Among the current theories of autism is the Intense World Theory. Although it is by no means a finished line of inquiry, the brains of autistic people have been found to differ at the anatomical level from those of neurotypical people in ways that are thought to increase sensitivity to stress. The testimony of many autistic people certainly confirms that most are significantly affected by stress and anxiety. By this way of thinking, autistic behavior is simply a human response to stress by people who are more, sometimes far more, sensitive to it than most.

(For those who are aware of the effects of trauma or injury on brain structure and function, I would like to make the distinction between innate and acquired brain differences. Some of the effects and treatment may be the same, but the causes are not. Professionals recognize what they are trained to recognize, so trauma gets confused with autism and autism gets confused with trauma by those only trained in one or the other. It is vital that professions learn to distinguish and recognize both when present. Sometimes both are present.)

Autistic behavior is not as mysterious as some think, though it has confused many observers. Simone understood and explained her “fits” along similar lines as other autistics, imputing them to an “impetuous vitality and… a lack of all moderation” that she never completely outgrew: “…an unbridgeable chasm separated the things I loved and those I hated.

Related to the plum peeling incident, she particularly reacted against commands which she felt to be arbitrary uses of authority. “Yesterday I peeled a peach,” she writes, “then why shouldn’t I peel a plum?” This is a kind of rigid or black and white thinking, which is anxiety driven, construing the world in sharply defined categories, attempting to render it predictable and safe. Blurring of these boundaries frustrate and bedevil anxious autistic souls, sometimes causing “fits”.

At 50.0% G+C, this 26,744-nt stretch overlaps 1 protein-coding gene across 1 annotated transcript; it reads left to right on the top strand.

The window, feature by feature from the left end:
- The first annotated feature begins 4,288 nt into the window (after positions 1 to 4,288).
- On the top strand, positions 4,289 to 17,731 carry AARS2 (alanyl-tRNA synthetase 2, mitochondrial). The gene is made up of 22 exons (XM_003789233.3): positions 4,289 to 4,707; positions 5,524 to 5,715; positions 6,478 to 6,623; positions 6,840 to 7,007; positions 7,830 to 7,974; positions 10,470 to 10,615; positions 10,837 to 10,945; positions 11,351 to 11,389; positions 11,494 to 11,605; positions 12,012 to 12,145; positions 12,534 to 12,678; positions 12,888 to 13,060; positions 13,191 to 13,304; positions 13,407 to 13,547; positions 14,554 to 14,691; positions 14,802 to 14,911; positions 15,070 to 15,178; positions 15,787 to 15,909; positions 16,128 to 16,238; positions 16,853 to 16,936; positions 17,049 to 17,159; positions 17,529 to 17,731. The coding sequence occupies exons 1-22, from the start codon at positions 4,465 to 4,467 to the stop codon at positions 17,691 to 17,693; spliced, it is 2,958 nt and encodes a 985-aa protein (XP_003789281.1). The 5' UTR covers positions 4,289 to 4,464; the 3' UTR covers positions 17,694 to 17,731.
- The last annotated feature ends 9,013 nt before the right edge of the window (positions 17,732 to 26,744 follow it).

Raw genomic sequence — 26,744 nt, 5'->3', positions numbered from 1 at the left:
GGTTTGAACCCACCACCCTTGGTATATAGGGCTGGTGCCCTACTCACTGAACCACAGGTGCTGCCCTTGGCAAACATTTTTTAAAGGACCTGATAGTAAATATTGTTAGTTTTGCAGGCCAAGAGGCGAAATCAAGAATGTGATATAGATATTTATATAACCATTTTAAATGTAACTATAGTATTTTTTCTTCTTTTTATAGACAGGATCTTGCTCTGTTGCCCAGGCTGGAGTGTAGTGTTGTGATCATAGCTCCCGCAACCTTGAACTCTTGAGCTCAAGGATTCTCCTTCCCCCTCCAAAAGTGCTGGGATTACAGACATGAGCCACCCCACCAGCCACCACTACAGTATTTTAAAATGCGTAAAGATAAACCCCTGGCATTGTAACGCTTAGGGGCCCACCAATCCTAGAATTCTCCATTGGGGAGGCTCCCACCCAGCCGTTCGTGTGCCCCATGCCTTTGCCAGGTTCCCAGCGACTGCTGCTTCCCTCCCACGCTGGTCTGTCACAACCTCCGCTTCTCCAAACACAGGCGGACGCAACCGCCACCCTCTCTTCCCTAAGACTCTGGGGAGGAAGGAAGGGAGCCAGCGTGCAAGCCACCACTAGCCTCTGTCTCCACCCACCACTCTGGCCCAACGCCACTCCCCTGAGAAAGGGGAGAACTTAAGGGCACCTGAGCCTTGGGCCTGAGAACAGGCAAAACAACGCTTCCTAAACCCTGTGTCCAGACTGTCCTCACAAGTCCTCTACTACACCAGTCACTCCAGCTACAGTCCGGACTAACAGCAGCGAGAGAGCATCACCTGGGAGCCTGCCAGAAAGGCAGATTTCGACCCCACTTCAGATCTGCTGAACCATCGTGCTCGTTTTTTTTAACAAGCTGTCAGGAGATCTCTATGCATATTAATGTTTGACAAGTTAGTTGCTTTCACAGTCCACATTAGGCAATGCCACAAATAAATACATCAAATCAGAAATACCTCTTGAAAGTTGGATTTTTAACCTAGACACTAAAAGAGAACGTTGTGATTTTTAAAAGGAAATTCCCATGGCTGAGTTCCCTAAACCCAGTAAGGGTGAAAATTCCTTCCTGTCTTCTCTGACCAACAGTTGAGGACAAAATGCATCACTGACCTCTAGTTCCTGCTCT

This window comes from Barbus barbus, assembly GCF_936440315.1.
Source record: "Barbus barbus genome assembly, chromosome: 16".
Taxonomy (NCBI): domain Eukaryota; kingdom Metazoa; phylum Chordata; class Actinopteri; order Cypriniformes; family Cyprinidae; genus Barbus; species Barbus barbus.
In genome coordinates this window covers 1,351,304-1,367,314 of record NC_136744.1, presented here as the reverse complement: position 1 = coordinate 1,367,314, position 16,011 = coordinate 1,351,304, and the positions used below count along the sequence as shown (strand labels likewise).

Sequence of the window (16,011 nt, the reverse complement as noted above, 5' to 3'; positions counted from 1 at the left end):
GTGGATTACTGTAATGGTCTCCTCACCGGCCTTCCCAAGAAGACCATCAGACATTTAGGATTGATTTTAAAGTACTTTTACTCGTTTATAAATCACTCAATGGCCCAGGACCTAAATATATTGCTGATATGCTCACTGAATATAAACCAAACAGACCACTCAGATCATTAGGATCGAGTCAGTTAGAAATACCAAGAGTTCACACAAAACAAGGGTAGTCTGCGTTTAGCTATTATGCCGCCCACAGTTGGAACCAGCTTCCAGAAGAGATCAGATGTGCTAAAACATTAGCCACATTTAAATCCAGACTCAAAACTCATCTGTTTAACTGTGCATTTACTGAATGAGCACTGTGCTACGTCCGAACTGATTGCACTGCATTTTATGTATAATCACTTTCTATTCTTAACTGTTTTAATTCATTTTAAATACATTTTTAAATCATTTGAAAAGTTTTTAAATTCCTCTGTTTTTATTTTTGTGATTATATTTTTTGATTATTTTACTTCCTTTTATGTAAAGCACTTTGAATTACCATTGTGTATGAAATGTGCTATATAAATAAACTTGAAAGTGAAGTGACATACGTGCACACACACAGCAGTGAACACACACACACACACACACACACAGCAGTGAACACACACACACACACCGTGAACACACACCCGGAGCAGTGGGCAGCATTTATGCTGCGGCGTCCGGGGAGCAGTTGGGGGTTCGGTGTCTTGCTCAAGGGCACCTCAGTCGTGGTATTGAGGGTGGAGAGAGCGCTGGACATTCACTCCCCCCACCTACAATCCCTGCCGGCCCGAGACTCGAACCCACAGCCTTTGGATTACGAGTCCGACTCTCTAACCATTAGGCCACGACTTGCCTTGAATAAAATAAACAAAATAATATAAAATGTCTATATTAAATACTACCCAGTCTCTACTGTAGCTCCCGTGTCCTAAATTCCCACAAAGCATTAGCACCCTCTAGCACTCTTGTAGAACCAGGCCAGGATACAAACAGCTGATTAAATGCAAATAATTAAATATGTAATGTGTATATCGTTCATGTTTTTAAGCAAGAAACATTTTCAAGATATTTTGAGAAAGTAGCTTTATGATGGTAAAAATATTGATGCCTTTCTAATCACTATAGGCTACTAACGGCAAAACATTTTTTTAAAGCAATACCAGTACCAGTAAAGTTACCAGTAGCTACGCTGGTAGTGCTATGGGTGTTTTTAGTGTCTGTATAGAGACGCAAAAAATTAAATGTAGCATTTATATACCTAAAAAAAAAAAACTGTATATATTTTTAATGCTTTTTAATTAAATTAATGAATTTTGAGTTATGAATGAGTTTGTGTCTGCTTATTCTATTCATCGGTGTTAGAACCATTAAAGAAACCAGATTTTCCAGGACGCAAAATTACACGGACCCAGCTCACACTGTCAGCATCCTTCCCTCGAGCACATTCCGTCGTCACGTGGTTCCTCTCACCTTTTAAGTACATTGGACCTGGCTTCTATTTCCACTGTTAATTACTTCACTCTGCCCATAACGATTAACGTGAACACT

Another cause might be called inarticulation: in response to an old woman’s admiring her young legs, she writes “If I’d been able to say, ‘Silly old woman! She thinks I’m a boiling fowl,’ I’d have been all right. But at three years of age I had no means of redress against that fatuous voice, that gloating smile: all I could do was yell, and throw myself screaming to the pavement.

Like many autistic children, Simone also struggled with sensory processing: as a very young child, “the insipidity of milk puddings, porridge, and mashes of bread and butter made me burst into tears; the oiliness of fat meats and the clammy mysteries of shellfish revolted me; tears, screams, vomitings: my repugnance was so deeply rooted that in the end they gave up trying to force me to eat those disgusting things,” and, later in life, “..whenever Aunt Helene served pumpkin pie, I would rush from the table in tears rather than touch it; neither threats nor thumpings could persuade me to eat cheese.

Lastly, Simone had a serious, “small adult” mentality. Most children take adult condescension in stride or don’t notice it, but not Simone: “…whenever they treated me with condescension I at once took offense. I was as cantankerous as any bed-ridden old woman. If grandmama cheated at cards in order to let me win, or if Aunt Lili asked me riddles that were too easy, I threw a fit. I often suspected the grown-ups of acting a part; I thought too highly of their intelligence to imagine that they believed in the parts they played for my benefit; I thought they were in league with each other to make a fool out of me.

If the reasoning in these examples (if not the reaction) seems relatable to the comfortably neurotypical reader, let it again be said that autistic behavior is human behavior and can be comprehended by humans regardless of neurotype.

This is part one of a four part series. The next section will extensively cover Simone’s later childhood, where many of her explicitly autistic traits are to be seen. Come back next week to read that.